Title: The Prestige
Author: Christopher Priest
Narrator: Simon Vance
Publication Year: 1995
Pages: 416 (audio length: 12 hours 19 minutes)
Genre: Mystery, Historical Fiction?
Source: Audiobook version purchased from Audible.com
From the cover:
In 1878, two young stage magicians clash in the dark during the course of a fraudulent séance. From this moment on, their lives become webs of deceit and revelation as they vie to outwit and expose each other. In the course of pursuing each other’s ruin, they will deploy all the deception their magician’s craft can command. Their rivalry will take them to the peaks of their careers, but with terrible consequences. In the end, their legacy will be passed on for generations to descendants who must, for their sanity’s sake, untangle the puzzle left to them.
I had never heard of this book until the movie came out a few years ago. I remember one of my sisters going on and on about how great of a movie it was, and that there was a book, and that was it. It went into the background and I didn’t think about it again for quite a long time. Then, back in June of last year, I was searching Audible.com for more books narrated by Simon Vance, after absolutel loving his renditions of the J. Maarten Troost books, and I remembered the incident with my sister and the movie, so I downloaded it
And then, for another few months, it just sat there
Until a few months ago, on a rather inconspicuous evening, I pulled The Prestige (the movie) out of Zaid’s DVD binder. And we watched it. And I absolutely loved it. So much so, that the next day, when I finished listening to the audiobook I had been reading, I immediately plucked The Prestige from the bottom of the list to start.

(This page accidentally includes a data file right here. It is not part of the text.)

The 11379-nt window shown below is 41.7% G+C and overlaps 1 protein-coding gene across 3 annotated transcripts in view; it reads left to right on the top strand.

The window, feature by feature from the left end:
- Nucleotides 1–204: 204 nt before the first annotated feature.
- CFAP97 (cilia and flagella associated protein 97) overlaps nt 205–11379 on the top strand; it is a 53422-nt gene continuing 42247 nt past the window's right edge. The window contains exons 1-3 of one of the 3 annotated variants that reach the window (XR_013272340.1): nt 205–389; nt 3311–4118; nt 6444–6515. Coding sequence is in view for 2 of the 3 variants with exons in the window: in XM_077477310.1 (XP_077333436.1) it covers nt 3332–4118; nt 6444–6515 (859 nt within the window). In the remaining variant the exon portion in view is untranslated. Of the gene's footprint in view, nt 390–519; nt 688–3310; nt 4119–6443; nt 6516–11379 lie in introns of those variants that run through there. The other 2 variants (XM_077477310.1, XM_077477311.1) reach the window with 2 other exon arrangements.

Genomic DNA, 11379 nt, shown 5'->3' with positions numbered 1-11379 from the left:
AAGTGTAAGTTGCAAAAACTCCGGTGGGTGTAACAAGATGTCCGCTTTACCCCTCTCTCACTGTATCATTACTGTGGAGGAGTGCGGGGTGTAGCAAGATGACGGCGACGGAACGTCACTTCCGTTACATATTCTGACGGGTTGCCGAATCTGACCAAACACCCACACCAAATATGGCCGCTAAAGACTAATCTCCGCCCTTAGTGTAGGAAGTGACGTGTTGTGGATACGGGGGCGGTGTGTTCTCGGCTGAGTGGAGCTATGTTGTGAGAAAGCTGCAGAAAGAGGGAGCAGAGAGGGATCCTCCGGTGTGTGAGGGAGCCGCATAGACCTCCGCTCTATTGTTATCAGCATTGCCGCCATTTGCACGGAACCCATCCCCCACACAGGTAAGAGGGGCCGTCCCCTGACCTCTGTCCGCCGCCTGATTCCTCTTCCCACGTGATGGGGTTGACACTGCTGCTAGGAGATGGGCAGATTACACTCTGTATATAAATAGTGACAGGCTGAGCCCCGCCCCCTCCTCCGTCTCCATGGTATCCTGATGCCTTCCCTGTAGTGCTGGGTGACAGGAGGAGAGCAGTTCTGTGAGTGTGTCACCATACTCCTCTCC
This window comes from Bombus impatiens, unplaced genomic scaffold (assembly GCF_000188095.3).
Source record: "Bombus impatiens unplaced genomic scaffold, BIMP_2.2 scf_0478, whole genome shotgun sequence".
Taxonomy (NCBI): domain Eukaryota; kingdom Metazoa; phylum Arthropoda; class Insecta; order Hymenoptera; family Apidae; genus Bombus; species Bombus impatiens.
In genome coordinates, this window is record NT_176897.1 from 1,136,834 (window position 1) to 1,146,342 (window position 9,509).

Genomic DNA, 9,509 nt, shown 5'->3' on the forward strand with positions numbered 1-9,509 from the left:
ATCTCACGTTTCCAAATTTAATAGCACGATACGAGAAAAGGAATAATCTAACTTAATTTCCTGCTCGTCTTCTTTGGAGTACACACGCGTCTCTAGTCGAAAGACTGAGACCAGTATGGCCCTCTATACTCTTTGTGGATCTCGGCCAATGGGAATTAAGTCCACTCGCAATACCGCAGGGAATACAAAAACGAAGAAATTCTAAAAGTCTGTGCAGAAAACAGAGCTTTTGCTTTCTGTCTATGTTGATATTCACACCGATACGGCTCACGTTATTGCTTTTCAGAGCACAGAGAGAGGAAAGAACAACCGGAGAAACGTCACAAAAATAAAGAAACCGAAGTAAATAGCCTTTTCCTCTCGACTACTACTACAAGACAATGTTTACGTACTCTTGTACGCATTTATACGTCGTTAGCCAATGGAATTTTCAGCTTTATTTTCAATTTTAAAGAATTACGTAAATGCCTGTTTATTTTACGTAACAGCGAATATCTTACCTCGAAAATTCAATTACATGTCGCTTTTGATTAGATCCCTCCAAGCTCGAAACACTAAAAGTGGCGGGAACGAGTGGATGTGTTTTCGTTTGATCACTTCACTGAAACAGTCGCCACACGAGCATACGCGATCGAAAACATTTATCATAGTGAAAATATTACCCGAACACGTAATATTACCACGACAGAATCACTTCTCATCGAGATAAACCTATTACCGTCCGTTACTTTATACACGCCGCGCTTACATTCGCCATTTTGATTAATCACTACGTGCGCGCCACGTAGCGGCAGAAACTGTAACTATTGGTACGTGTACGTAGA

I have to say – for me, it started off slow. I fully understand the kind of suspense that Priest was trying to create, and it probably works for most people; for me, though, maybe it’s because I watched the movie first and had my own ideas of how the narrative would be set up, but it just didn’t excite me like I had been expecting.
I actually continue to feel that way about the book in general. It’s not that I necessarily think that the movie is better than the book; rather, it’s that the movie chose to do certain things differently, and because I saw them that way first, I was surprised to see that they weren’t the same in the book. (Sometimes, to be completely honest, I preferred the changes they made for the movie.) Also, I think that a lot of the things in the book were better able to be understood in the visual format of a movie: for example, the details of magic tricks were extremely difficult for me to picture from reading them in the book, but seeing the ones that were also in the movie meant that I could understand some of them.
Thinking about just the book, pretending that the movie doesn’t exist, I still really enjoyed it. I rather liked the narrator, particularly as the frame narrative was being set up. Even though he didn’t necessarily play a huge part in the overall story, beyond being the person reading the journals through which the action was recounted, he was still an integral part of Priest’s novel. It wouldn’t have been quite the same without him, and it all makes more and more sense by the end.
Ultimately, The Prestige is a fantastic tale of illusions, trickery, rivalries, and discovering hidden secrets from the past. I quite enjoyed it, and I think you will too – but if you haven’t already seen the movie, hold off to do so until after reading the book.